Norway doubts the Northern Sea Route’s route’s economic feasibility and plans to check its compliance with environmental standards, Norway’s top diplomat Ine Marie Eriksen Soreide told Izvestia in an interview published Monday.
Soreide said she has no idea how Russia would be able to ensure the safety of shipping in Arctic waters along the entire route.
“As far as I can see, the NSR has serious problems with everything, from search and rescue operations and insufficient infrastructure throughout the route to an extremely harsh climate,” Soreide said.
Russia is prioritizing the $11 billion development of the so-called Northern Sea Route, which requires new ports and heavy icebreakers to move goods. Running from the city of Murmansk near Russia’s border with Norway to the Bering Strait near Alaska, the route is significantly shorter than the Suez Canal and could cut sea transport times from Asia to Europe. Ships sailing the route require a permit from Russian authorities.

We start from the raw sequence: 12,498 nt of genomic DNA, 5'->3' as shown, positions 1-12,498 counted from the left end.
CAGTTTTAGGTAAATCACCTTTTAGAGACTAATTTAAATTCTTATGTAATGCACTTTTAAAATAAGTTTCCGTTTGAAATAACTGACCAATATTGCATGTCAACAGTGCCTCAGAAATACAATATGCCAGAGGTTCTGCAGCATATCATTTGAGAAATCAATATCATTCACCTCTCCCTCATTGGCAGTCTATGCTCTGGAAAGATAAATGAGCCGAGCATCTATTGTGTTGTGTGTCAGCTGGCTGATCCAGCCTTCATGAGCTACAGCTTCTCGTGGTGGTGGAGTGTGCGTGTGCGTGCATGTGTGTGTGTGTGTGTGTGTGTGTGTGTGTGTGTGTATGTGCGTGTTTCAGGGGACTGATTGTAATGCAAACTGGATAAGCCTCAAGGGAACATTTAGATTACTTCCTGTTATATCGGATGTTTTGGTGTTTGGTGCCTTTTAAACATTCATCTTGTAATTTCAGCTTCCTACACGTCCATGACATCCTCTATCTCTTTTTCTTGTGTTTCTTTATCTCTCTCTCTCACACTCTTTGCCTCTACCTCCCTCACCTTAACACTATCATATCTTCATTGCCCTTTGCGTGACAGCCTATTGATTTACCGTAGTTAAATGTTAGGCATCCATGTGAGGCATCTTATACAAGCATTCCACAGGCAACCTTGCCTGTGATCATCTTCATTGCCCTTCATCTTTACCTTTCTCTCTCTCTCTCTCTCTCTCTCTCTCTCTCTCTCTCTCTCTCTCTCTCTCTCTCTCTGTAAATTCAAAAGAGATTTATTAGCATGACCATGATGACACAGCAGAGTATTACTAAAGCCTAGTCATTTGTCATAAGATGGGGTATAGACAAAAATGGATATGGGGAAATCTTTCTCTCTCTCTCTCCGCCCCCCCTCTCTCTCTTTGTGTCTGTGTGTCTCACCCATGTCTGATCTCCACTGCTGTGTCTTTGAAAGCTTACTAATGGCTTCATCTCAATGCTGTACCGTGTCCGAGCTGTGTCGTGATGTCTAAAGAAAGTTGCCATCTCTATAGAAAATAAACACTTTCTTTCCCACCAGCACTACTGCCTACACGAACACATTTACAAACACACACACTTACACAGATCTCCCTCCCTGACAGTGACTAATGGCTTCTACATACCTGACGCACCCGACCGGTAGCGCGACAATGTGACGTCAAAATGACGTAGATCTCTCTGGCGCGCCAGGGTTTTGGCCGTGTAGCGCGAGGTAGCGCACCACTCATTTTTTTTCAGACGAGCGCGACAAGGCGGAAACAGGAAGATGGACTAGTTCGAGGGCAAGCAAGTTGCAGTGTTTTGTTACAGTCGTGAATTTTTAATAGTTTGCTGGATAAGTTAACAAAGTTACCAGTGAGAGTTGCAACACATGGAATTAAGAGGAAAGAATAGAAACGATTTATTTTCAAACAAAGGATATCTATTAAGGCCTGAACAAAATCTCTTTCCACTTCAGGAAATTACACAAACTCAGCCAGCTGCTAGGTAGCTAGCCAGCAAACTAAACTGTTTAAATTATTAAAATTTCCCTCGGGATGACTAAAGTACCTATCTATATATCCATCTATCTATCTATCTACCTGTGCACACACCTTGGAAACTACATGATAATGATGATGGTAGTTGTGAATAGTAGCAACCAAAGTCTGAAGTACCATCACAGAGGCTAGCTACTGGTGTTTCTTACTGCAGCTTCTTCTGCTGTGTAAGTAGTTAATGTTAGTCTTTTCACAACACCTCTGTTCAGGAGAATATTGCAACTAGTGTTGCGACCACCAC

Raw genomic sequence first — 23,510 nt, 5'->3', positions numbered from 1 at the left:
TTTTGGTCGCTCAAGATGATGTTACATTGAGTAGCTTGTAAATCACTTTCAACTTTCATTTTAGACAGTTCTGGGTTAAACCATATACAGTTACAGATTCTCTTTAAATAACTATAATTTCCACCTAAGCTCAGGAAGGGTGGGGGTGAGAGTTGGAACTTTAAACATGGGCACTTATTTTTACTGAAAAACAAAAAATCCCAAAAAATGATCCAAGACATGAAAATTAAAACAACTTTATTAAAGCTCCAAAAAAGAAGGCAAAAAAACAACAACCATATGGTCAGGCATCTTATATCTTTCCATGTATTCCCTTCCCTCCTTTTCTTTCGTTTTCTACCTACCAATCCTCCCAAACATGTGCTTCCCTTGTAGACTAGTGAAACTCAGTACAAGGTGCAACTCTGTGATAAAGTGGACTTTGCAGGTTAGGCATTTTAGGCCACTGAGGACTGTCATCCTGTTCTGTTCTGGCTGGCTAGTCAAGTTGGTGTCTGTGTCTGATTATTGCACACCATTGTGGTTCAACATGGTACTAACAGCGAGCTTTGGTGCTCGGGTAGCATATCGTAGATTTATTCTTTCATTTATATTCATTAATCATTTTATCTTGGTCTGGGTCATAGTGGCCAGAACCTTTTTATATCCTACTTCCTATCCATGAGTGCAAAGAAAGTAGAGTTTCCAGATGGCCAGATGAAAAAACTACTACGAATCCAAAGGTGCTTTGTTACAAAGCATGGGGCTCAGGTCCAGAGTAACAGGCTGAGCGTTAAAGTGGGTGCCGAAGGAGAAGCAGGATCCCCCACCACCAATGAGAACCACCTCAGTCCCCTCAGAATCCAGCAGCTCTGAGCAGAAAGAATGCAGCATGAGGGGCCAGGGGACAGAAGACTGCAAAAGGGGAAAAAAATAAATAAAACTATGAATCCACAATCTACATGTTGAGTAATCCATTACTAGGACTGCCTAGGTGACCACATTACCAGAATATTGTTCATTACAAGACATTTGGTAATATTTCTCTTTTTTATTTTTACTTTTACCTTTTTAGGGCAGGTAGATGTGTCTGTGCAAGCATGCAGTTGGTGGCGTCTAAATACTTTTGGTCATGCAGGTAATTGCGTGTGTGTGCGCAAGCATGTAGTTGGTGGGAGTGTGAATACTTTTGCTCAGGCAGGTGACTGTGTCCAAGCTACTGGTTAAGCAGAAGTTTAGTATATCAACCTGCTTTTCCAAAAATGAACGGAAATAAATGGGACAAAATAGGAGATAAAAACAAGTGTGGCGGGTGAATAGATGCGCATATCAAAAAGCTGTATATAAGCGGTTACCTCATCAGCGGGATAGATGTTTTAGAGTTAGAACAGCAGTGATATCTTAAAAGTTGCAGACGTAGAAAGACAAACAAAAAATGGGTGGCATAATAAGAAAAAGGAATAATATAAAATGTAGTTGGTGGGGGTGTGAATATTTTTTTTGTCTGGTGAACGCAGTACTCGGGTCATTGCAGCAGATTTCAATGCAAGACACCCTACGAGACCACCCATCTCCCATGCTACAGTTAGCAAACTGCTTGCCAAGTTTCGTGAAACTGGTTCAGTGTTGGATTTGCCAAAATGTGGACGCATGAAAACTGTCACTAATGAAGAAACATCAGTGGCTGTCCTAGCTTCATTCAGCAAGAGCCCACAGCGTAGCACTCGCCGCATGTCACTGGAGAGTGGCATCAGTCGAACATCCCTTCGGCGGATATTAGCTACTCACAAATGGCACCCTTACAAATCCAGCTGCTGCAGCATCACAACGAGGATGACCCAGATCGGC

The Russian Embassy in Oslo told Izvestia that Moscow does not plan to use the route together with Norway, since it is considered to be Russia’s national transport artery. At the same time, Moscow is open to dialogue with all global partners along the Northern Sea Route, the embassy said.
Russian officials have said there is strong interest in the route from Asian countries and that new icebreakers will allow for year-round navigation in the 2020s.
In 2018, more than 18 million tons of goods were transported on the Northern Sea Route, an increase of almost 70% from 2017. President Vladimir Putin has made shipping 80 million tons of goods via the route a top national priority by 2024.